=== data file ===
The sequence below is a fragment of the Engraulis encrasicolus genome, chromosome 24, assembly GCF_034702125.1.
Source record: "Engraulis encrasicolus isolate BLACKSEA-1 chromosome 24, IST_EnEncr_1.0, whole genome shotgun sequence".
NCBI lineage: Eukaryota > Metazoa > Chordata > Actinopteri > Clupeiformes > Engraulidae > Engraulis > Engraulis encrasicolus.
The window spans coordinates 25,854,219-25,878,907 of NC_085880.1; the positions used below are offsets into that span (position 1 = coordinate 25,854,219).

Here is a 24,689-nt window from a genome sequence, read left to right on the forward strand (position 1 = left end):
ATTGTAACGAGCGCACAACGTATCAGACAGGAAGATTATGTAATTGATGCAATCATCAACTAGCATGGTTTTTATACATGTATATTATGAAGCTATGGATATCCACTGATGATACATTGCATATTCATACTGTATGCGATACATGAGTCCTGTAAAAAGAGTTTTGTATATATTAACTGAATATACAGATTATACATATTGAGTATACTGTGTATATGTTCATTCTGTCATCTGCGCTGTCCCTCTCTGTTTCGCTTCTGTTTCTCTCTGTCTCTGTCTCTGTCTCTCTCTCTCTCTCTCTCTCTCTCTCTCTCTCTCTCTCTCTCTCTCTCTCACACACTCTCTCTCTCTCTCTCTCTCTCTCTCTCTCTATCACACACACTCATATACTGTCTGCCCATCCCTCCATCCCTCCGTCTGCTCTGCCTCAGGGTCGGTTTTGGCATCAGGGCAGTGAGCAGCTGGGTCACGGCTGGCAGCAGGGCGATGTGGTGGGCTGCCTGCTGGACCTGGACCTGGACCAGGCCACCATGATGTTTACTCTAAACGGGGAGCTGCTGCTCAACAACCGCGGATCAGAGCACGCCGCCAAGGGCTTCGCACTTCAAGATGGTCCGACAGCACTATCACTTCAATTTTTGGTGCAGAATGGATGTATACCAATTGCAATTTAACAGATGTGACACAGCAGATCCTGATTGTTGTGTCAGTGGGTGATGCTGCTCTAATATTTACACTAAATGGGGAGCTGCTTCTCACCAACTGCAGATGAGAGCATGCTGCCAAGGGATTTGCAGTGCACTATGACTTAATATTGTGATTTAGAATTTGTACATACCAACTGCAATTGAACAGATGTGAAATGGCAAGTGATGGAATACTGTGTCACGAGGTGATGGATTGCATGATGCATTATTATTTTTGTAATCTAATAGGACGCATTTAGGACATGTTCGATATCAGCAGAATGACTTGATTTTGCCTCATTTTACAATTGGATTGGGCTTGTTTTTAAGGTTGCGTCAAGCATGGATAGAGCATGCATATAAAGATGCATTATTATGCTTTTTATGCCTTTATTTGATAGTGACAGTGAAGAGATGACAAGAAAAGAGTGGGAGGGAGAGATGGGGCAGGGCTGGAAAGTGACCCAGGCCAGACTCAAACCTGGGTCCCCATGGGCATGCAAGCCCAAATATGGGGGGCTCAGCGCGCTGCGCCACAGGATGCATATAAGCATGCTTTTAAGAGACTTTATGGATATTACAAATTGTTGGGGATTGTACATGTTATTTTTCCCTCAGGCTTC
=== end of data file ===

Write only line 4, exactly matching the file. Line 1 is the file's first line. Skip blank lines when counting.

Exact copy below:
The window spans coordinates 25,854,219-25,878,907 of NC_085880.1; the positions used below are offsets into that span (position 1 = coordinate 25,854,219).